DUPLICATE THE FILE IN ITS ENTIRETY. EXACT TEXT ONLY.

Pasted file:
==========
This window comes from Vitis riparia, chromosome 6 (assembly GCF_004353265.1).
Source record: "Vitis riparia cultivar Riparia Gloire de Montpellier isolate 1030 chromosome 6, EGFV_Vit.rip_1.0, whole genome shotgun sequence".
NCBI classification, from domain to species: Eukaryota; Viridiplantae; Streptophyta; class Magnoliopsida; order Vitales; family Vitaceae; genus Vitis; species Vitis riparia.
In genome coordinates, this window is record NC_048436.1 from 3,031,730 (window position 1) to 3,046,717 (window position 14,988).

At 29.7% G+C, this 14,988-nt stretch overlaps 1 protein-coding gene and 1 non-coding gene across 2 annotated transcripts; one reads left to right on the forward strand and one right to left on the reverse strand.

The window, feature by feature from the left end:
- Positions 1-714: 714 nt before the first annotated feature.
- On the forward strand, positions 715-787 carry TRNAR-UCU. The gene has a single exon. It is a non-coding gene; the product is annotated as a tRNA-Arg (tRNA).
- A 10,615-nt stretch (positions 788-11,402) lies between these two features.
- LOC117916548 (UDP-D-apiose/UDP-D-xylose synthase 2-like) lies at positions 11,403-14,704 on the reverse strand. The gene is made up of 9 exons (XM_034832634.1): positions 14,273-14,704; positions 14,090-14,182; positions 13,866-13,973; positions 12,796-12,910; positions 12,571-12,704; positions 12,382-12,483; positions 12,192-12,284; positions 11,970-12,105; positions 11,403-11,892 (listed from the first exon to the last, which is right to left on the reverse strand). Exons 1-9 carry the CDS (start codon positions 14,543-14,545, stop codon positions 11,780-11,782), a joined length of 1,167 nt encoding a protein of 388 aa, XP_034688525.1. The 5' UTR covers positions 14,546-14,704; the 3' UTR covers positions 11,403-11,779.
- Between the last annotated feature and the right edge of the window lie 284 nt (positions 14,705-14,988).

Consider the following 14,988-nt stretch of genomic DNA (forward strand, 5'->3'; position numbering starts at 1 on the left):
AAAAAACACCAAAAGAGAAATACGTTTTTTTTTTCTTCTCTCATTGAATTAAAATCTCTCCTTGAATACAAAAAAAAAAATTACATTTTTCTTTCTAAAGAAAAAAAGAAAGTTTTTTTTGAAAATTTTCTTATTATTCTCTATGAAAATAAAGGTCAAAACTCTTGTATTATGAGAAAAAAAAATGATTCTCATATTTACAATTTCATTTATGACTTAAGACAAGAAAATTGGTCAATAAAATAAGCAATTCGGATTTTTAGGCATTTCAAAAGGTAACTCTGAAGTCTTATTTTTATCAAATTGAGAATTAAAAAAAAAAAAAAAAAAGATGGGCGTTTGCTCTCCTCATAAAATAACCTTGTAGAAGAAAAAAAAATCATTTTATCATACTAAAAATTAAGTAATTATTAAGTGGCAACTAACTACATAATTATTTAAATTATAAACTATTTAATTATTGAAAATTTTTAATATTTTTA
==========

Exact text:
This window comes from Vitis riparia, chromosome 6 (assembly GCF_004353265.1).
Source record: "Vitis riparia cultivar Riparia Gloire de Montpellier isolate 1030 chromosome 6, EGFV_Vit.rip_1.0, whole genome shotgun sequence".
NCBI classification, from domain to species: Eukaryota; Viridiplantae; Streptophyta; class Magnoliopsida; order Vitales; family Vitaceae; genus Vitis; species Vitis riparia.
In genome coordinates, this window is record NC_048436.1 from 3,031,730 (window position 1) to 3,046,717 (window position 14,988).

At 29.7% G+C, this 14,988-nt stretch overlaps 1 protein-coding gene and 1 non-coding gene across 2 annotated transcripts; one reads left to right on the forward strand and one right to left on the reverse strand.

The window, feature by feature from the left end:
- Positions 1-714: 714 nt before the first annotated feature.
- On the forward strand, positions 715-787 carry TRNAR-UCU. The gene has a single exon. It is a non-coding gene; the product is annotated as a tRNA-Arg (tRNA).
- A 10,615-nt stretch (positions 788-11,402) lies between these two features.
- LOC117916548 (UDP-D-apiose/UDP-D-xylose synthase 2-like) lies at positions 11,403-14,704 on the reverse strand. The gene is made up of 9 exons (XM_034832634.1): positions 14,273-14,704; positions 14,090-14,182; positions 13,866-13,973; positions 12,796-12,910; positions 12,571-12,704; positions 12,382-12,483; positions 12,192-12,284; positions 11,970-12,105; positions 11,403-11,892 (listed from the first exon to the last, which is right to left on the reverse strand). Exons 1-9 carry the CDS (start codon positions 14,543-14,545, stop codon positions 11,780-11,782), a joined length of 1,167 nt encoding a protein of 388 aa, XP_034688525.1. The 5' UTR covers positions 14,546-14,704; the 3' UTR covers positions 11,403-11,779.
- Between the last annotated feature and the right edge of the window lie 284 nt (positions 14,705-14,988).

Consider the following 14,988-nt stretch of genomic DNA (forward strand, 5'->3'; position numbering starts at 1 on the left):
AAAAAACACCAAAAGAGAAATACGTTTTTTTTTTCTTCTCTCATTGAATTAAAATCTCTCCTTGAATACAAAAAAAAAAATTACATTTTTCTTTCTAAAGAAAAAAAGAAAGTTTTTTTTGAAAATTTTCTTATTATTCTCTATGAAAATAAAGGTCAAAACTCTTGTATTATGAGAAAAAAAAATGATTCTCATATTTACAATTTCATTTATGACTTAAGACAAGAAAATTGGTCAATAAAATAAGCAATTCGGATTTTTAGGCATTTCAAAAGGTAACTCTGAAGTCTTATTTTTATCAAATTGAGAATTAAAAAAAAAAAAAAAAAAGATGGGCGTTTGCTCTCCTCATAAAATAACCTTGTAGAAGAAAAAAAAATCATTTTATCATACTAAAAATTAAGTAATTATTAAGTGGCAACTAACTACATAATTATTTAAATTATAAACTATTTAATTATTGAAAATTTTTAATATTTTTA